'I'll Be Gone in the Dark': TV Review

Robyn Van Swank/HBO
The victims get their due, but they deserve even more of the spotlight.

Liz Garbus adapts Michelle McNamara's true-crime bestseller about the Golden State Killer in this HBO docuseries.

When the Golden State Killer — born Joseph James DeAngelo — was caught in 2018, more than three decades after his last known murder, it was a triumph of investigative ingenuity. Using DNA evidence collected from crime scenes well before "genetic fingerprinting" entered police toolkits, officials were able to identify DeAngelo, a former law enforcement officer, via a genealogy database and DNA samples taken from his trash. But for the true-crime community, the closing of this long-cold case was also proof that their obsessive sleuthing and the pressure they exert on police could bring a killer to justice.

Author Michelle McNamara was fixated for years on the Golden State Killer, who is believed to be responsible for at least 13 murders and 50 rapes in three California towns during the '70s and '80s. Her monomania — along with her victim-centric approach to true crime — are chronicled in the posthumous bestseller I'll Be Gone in the Dark, published two years after her death at the age of 46. HBO's adaptation of her book, spearheaded by prolific documentarian Liz Garbus (What Happened, Miss Simone?), strives to bring to the small screen McNamara's attempted reforms to the immensely popular but justly maligned true-crime genre.

In one crucial way, this version of I'll Be Gone in the Dark wildly succeeds. Garbus seizes the torch that McNamara left behind in focusing on the survivors — how they might have been better protected, and how they suffered for decades. (DeAngelo was a serial rapist in the Sacramento area before escalating to murder, and because his victims tended to be young women or teenage girls, many are still alive.) Particularly compelling are the survivors' accounts of how the rape culture of the '70s — with cops seldom taking sexual assault seriously, and victims pressured to keep silent — facilitated the sprees of serial rapists. DeAngelo could count on that silence to target homes in a tight concentration of neighborhoods, with few the wiser.

One survivor, an adolescent when she was attacked, recalls her father becoming irate when she revealed to a friend that she had been sexually assaulted. Another, now middle-aged, says she can only speak up about her experiences even now because her parents are dead. If DeAngelo had never preyed on her, "who would I be now?" she wonders. In a remarkable reunion of the victims, a couple observes that they were the only ones to stay together after the attacks. I'll Be Gone in the Dark is hardly alone in its victims-first tack, with predecessors in The Keepers, Surviving R. Kelly, Finding Neverland and Jeffrey Epstein: Filthy Rich. But that makes the accounts of DeAngelo's survivors no less powerful or urgent.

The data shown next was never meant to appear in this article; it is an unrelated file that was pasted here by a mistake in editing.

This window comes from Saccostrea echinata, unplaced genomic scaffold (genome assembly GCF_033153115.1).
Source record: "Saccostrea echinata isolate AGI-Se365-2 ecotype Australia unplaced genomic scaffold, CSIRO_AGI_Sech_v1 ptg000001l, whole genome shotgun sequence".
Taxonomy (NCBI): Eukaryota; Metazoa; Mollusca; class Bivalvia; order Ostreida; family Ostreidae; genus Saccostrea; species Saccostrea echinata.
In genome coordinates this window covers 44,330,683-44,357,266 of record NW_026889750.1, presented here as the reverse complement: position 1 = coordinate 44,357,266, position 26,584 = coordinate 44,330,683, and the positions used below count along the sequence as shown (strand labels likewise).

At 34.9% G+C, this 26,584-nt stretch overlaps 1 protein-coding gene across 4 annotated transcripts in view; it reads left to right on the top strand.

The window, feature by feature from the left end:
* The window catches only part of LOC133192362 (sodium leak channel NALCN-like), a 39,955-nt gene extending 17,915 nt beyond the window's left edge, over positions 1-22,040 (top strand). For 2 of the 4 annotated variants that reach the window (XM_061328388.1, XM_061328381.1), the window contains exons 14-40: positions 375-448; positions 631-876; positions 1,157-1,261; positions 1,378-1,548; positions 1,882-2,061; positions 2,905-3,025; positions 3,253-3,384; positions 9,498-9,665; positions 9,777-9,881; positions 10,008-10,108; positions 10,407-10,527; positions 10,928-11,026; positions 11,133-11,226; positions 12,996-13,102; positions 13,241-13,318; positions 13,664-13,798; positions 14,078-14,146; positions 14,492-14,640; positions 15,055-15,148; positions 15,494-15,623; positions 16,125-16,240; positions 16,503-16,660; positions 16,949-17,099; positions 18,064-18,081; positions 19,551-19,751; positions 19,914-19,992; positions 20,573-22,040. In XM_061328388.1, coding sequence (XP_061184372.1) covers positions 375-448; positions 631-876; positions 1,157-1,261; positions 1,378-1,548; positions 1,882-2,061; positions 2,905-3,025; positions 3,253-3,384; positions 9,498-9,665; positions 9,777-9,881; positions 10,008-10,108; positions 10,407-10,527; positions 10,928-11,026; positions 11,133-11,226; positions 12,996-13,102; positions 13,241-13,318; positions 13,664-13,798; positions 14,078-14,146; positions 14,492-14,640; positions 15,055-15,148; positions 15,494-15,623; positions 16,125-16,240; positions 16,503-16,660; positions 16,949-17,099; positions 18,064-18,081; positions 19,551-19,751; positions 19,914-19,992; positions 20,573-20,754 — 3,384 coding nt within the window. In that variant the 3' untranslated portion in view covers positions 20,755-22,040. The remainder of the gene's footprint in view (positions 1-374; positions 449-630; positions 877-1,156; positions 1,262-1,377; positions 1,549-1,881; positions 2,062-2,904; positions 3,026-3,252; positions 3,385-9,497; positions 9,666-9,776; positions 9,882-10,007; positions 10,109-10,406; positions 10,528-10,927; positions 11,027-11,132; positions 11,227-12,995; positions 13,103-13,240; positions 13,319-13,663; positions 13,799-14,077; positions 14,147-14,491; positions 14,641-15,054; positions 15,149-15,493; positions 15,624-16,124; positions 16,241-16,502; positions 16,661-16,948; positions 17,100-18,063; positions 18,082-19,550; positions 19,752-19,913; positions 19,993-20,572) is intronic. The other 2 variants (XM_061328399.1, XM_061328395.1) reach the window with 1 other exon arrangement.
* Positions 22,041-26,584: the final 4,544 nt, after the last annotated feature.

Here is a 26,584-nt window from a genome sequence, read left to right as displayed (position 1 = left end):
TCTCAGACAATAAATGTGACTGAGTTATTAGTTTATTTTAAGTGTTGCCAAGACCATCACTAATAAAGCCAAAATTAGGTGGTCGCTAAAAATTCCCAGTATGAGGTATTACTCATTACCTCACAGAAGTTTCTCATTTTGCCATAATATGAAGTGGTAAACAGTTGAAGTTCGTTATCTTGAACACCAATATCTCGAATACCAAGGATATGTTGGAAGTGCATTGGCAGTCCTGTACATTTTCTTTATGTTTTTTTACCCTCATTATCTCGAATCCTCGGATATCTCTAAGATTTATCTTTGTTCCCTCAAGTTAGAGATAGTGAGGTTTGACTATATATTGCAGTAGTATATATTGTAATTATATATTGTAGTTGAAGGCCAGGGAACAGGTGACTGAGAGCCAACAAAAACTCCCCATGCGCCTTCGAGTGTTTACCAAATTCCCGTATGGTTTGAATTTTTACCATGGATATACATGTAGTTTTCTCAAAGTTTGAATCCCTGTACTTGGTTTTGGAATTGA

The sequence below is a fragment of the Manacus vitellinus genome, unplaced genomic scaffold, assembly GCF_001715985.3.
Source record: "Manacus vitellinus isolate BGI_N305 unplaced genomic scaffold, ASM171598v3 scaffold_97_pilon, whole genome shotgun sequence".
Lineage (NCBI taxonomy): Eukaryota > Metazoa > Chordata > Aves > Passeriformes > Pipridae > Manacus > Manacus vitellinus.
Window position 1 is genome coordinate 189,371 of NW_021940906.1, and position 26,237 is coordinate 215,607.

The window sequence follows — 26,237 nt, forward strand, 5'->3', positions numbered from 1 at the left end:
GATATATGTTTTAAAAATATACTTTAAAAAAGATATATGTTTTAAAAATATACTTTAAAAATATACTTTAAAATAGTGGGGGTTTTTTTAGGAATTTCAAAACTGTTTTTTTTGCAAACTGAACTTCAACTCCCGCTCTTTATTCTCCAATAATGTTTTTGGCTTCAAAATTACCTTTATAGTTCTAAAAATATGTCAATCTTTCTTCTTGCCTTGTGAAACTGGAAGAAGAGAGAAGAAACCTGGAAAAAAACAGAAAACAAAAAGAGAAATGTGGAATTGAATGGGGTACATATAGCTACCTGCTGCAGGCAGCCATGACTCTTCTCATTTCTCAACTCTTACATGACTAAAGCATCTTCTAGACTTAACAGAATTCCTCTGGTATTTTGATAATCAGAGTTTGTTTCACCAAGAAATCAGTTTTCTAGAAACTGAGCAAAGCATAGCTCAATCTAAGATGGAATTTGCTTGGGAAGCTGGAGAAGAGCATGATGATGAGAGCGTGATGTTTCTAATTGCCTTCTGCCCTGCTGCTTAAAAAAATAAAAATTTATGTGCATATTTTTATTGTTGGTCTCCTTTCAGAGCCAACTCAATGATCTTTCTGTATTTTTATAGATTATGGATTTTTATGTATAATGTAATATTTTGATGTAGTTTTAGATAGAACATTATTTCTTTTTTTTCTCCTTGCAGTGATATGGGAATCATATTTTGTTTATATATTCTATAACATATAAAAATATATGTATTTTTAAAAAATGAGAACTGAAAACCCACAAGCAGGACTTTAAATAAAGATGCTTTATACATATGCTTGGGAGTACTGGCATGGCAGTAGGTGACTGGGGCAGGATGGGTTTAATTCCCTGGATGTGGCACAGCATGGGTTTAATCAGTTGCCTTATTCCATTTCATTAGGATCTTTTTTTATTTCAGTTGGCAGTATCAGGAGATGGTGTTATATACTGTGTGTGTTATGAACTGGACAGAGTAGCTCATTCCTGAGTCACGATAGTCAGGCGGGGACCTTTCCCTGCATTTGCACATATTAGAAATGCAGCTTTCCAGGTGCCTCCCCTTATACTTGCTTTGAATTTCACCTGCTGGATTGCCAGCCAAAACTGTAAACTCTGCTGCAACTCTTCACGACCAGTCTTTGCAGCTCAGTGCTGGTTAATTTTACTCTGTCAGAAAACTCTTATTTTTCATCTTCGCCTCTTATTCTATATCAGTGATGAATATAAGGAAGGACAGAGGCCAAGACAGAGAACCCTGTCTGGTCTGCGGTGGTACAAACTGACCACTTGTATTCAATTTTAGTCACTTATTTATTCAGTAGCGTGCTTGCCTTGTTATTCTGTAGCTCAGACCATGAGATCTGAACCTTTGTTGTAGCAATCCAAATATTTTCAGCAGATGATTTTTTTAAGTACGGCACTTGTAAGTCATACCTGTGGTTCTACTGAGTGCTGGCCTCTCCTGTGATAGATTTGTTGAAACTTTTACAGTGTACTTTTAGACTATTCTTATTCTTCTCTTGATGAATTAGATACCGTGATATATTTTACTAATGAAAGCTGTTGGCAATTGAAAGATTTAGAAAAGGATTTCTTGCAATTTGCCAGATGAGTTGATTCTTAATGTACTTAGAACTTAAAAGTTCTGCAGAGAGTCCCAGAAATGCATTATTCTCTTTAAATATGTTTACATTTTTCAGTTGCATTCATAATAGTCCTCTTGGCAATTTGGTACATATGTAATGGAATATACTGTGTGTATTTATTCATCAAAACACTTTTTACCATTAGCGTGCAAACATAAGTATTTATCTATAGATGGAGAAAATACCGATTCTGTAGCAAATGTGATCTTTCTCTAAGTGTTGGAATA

Garbus is a skilled-enough filmmaker that she could've fit all of the above accomplishments within a two-hour feature. But in swimming against one true-crime current, she ends up swallowed up by another: narrative bloat. In line with the autobiographical bent of the source material, I'll Be Gone in the Dark is as much an extended eulogy of McNamara as it is a recounting of the Golden State Killer case. These two modes of the six-hour docuseries finally find a shared theme in shattered domestic peace very late in the series, but McNamara, as she's depicted here by Garbus and her team, isn't dynamic enough as a traditional screen "character" to hold such sustained interest. What should be a bingeable mystery feels too often like an indulgent slog.

I'll Be Gone in the Dark includes plenty of video footage of McNamara from the last years of her life, revealing a woman who's evidently thought long and hard about her passion for cold cases — as well as one grappling with professional insecurities until her death. Her voice suffuses the series, though it's Amy Ryan who reads the stubby, ultra-direct sentences from her book. But the frequent text exchanges between McNamara and her husband, comedian Patton Oswalt, can feel distractingly intimate, even if they're in service of illustrating the tragedy of a life cut much too short.

By making McNamara's story such a major part of her account of the Golden State Killer case, Garbus is clearly experimenting with the true-crime genre and what it could be. McNamara did bestow DeAngelo with his sobriquet, but I'll Be Gone in the Dark never quite persuades that the killer couldn't have been caught without the author's contributions, making the connection between them, despite her book, ultimately feel somewhat tenuous. Given their extraordinary survivals, perhaps the spotlight should've shone just a little bit longer on the victims.

Premieres Sunday, Jun. 28, at 10 p.m. ET/PT on HBO